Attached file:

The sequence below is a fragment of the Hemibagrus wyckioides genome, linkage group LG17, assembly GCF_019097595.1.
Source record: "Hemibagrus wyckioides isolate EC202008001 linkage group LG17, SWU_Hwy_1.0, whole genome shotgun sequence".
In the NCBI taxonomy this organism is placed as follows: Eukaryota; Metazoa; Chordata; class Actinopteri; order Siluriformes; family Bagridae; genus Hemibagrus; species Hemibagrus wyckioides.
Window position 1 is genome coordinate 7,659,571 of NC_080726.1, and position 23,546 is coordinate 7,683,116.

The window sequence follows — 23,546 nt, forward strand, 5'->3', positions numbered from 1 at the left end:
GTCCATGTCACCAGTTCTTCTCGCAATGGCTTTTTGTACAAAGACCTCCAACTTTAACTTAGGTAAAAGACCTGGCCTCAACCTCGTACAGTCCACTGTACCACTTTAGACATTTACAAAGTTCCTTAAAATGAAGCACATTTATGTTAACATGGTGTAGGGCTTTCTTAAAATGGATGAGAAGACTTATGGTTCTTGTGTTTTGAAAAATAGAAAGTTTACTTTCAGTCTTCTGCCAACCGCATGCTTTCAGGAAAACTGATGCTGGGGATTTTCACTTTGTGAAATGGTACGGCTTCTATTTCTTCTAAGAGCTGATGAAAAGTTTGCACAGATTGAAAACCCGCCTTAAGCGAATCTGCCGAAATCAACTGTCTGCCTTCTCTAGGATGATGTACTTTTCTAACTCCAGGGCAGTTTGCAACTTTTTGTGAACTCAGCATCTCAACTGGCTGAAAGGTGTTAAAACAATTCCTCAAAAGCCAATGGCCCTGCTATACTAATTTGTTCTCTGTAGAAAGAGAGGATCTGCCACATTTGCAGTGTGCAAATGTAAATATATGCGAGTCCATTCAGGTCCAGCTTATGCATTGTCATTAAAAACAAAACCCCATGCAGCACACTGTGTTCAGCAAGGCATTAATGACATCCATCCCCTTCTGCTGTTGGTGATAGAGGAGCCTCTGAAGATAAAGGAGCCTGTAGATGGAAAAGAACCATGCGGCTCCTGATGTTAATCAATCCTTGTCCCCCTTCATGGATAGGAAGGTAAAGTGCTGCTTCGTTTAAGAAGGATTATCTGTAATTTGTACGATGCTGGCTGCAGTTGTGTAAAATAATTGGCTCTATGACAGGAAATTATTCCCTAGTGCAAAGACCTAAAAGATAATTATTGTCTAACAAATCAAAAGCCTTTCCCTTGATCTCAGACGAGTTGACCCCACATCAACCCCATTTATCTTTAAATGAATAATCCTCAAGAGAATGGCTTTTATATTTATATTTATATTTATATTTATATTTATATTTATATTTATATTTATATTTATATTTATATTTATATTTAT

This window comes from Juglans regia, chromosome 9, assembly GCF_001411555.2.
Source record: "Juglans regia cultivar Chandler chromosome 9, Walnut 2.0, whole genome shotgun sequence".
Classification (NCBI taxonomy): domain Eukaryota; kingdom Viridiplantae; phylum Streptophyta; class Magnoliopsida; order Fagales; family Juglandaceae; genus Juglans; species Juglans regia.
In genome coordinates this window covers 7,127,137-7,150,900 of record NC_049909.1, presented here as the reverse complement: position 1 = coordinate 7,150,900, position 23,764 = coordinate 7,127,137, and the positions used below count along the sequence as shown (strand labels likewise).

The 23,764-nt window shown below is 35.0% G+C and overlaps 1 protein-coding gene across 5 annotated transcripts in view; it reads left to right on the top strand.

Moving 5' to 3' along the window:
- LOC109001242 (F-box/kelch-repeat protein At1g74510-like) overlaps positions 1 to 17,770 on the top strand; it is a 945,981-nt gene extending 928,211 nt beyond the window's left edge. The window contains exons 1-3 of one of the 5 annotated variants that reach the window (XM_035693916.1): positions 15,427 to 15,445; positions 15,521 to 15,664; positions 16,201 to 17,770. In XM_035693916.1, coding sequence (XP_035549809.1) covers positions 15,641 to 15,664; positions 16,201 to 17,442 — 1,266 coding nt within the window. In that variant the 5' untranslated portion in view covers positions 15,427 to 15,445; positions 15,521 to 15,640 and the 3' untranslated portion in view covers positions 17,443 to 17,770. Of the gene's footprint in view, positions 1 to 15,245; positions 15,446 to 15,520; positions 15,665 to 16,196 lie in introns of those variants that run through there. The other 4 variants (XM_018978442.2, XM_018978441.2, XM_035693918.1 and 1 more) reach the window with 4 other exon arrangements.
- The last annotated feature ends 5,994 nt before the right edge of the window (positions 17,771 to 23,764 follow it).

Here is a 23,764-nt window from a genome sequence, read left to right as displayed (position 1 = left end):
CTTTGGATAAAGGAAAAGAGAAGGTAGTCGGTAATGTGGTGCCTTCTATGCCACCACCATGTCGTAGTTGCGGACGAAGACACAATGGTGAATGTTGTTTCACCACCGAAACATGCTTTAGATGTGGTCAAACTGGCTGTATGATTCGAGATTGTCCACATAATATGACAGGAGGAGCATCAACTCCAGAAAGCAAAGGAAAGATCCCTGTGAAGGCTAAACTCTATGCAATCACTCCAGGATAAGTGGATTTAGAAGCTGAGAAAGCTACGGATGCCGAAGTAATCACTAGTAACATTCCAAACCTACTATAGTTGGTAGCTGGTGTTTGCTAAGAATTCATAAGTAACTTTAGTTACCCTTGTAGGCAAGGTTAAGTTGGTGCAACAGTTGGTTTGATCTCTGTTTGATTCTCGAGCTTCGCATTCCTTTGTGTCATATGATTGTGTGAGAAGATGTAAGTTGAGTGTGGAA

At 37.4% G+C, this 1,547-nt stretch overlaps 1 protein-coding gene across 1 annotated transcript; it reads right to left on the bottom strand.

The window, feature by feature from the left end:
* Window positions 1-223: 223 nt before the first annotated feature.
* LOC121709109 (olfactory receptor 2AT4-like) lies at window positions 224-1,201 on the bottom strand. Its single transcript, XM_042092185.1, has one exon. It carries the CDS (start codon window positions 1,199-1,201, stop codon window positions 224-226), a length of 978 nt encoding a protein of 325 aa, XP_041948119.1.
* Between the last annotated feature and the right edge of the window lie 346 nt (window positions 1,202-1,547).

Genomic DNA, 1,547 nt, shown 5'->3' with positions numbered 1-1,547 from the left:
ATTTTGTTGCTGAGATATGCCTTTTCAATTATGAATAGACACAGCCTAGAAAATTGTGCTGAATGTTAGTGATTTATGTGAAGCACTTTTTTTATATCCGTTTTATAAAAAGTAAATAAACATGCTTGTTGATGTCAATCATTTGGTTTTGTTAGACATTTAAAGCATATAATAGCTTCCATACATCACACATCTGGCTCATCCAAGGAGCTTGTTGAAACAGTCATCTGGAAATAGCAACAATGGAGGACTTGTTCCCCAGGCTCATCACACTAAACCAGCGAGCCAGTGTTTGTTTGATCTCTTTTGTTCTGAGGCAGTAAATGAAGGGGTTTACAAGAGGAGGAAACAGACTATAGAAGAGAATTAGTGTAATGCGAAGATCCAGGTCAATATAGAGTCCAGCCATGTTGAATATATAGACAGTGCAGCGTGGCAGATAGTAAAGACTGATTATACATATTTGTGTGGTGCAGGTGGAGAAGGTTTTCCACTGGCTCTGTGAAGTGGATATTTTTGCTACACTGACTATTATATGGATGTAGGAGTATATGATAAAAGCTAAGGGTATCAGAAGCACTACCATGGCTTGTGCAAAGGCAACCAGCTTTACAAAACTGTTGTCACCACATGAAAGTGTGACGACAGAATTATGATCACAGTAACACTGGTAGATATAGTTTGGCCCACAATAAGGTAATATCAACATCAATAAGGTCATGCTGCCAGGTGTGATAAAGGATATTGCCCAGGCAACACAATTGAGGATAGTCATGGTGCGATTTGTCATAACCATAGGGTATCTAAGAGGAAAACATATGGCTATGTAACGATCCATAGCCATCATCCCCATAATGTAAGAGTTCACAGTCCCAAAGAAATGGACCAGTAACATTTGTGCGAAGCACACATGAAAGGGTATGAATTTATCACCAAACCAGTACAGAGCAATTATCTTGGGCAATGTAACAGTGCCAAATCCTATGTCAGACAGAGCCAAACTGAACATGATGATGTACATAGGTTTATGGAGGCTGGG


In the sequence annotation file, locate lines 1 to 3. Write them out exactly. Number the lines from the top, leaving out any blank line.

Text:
The sequence below is a fragment of the Hemibagrus wyckioides genome, linkage group LG17, assembly GCF_019097595.1.
Source record: "Hemibagrus wyckioides isolate EC202008001 linkage group LG17, SWU_Hwy_1.0, whole genome shotgun sequence".
In the NCBI taxonomy this organism is placed as follows: Eukaryota; Metazoa; Chordata; class Actinopteri; order Siluriformes; family Bagridae; genus Hemibagrus; species Hemibagrus wyckioides.